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White Black Grey. For the handsome exhibit The Other Primary Colors — White Black Grey, at Space Gallery, the included artists have limited themselves to neutral tones. Everything is elegant, aloof and well carried out, and all of it owes a debt to either minimalism or pattern painting. The show, organized by Marks Aardsma, begins with small prints by Tonia Bonnell in which the artist uses identical elements to create different abstract groupings. Across from these are Nancy Koenigsberg's three-dimensional wire-mesh bas-reliefs, with geometric compositions that have powerful graphic qualities. Opposite the information desk are some remarkable oil paintings by Carlene Frances, who, based on these incredible pieces, should be lots better known. Behind the gallery's dog-leg and into the back, Aardsma has paired Corey Postiglione with Space owner Michael Burnett, who in addition to running the gallery is also an accomplished abstract painter. The show reaches a crescendo of quietness in the double-height back gallery, where Aardsma has included her own pieces alongside works by David Sawyer. Through October 20 at Space Gallery, 765 Santa Fe Drive, 720-904-1088, www.spacegallery.org. Reviewed October 5.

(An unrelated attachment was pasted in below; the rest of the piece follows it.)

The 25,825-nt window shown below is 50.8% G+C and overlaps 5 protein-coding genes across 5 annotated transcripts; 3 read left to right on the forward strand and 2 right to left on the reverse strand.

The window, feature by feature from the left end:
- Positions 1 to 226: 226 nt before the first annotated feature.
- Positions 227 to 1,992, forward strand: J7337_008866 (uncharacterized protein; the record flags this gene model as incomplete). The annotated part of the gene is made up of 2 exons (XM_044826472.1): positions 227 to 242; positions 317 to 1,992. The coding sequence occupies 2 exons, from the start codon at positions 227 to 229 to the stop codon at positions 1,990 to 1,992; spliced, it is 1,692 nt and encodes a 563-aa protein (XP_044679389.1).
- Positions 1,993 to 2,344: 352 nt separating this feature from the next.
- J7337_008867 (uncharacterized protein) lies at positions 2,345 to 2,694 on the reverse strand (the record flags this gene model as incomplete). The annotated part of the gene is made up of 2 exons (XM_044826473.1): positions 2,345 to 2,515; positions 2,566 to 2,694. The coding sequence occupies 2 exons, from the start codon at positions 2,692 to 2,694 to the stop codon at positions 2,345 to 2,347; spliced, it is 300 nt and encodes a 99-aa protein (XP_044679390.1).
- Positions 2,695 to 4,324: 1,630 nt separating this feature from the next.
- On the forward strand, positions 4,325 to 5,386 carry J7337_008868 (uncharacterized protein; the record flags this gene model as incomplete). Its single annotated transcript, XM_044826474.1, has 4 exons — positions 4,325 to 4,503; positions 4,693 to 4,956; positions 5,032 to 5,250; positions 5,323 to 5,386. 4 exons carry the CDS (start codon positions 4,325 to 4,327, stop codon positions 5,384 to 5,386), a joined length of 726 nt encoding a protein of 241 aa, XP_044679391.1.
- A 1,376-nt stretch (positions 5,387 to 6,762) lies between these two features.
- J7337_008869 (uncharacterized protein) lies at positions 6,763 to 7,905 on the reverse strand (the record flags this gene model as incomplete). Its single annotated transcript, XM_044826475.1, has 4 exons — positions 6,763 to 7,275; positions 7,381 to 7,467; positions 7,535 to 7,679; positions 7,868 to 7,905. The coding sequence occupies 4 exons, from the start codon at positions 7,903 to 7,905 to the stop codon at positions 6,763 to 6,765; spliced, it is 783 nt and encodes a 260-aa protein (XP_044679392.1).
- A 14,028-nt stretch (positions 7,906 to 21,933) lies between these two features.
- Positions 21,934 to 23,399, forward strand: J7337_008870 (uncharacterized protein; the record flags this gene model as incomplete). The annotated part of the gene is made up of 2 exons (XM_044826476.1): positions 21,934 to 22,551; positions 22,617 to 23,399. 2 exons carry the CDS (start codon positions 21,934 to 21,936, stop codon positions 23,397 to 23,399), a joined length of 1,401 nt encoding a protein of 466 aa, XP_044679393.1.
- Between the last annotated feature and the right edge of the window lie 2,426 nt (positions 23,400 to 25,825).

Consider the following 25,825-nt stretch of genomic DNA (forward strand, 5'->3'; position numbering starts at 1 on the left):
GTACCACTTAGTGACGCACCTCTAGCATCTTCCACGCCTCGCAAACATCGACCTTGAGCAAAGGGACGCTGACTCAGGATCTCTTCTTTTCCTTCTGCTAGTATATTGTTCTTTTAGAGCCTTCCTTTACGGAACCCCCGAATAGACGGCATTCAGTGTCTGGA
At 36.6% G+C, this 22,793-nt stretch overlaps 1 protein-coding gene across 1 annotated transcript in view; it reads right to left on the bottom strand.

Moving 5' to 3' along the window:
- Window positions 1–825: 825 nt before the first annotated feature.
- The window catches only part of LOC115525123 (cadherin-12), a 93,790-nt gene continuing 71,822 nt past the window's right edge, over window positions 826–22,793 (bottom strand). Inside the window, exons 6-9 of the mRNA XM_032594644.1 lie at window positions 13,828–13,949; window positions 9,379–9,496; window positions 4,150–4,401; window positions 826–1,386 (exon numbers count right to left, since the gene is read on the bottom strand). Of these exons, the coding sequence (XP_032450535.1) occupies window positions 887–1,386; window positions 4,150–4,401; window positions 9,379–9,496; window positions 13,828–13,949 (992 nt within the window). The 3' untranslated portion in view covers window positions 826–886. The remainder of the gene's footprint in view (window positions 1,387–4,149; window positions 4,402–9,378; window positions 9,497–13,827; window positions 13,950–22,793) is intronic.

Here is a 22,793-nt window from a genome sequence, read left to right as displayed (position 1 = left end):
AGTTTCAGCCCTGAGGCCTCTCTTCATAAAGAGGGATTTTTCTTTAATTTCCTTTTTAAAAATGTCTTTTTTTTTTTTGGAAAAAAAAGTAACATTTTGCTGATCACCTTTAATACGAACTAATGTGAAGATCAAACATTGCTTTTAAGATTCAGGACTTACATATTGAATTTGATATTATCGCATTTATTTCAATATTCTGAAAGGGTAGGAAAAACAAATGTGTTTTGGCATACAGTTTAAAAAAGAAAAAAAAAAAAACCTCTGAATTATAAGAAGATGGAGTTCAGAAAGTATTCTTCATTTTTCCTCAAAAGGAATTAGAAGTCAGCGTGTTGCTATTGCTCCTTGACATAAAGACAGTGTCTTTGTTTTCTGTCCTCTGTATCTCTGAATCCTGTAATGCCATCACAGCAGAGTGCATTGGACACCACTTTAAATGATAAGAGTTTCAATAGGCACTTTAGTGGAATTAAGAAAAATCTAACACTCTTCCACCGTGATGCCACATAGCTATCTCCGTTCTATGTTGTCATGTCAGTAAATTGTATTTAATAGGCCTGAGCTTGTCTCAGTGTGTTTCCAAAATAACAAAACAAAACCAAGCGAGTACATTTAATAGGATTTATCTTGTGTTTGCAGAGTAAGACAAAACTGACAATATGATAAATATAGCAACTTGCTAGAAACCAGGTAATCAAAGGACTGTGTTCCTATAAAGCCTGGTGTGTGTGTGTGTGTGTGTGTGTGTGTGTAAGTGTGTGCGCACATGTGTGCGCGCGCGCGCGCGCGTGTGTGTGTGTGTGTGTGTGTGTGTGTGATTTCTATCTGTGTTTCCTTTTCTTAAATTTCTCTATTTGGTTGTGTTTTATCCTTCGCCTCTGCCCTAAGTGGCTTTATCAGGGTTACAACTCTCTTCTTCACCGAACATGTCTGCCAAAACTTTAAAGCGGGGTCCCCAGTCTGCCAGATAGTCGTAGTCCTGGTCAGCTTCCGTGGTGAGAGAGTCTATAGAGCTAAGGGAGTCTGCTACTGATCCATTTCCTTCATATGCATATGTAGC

William Joseph. The Kirkland Museum has a lot to recommend it, but its greatest service to the community is the way it continually resurrects the careers of all-but-forgotten Colorado artists. That's exactly the point of William Joseph: Sculptor & Painter, which showcases the half-century-long career of this deceased Denver artist and teacher. If his name is obscure, his work isn't; some of Joseph's major sculptures are in very public places around town — notably, the Christopher Columbus monument in the Civic Center. The show was put together by Kirkland director Hugh Grant and museum registrar and deputy curator Christopher Herron, who combed the contents of the artist's estate (which is still held by Joseph's family) and contacted collectors in order to gather the material. Though Joseph is surely best remembered for his sculpture, the Kirkland show puts extra attention on his paintings. As with his three-dimensional work, Joseph combined abstraction and representations of the figure to come up with his signature style. Through November 11 at the Kirkland Museum of Fine & Decorative Art, 1311 Pearl Street, 303-832-8576, www.kirklandmuseum.com.

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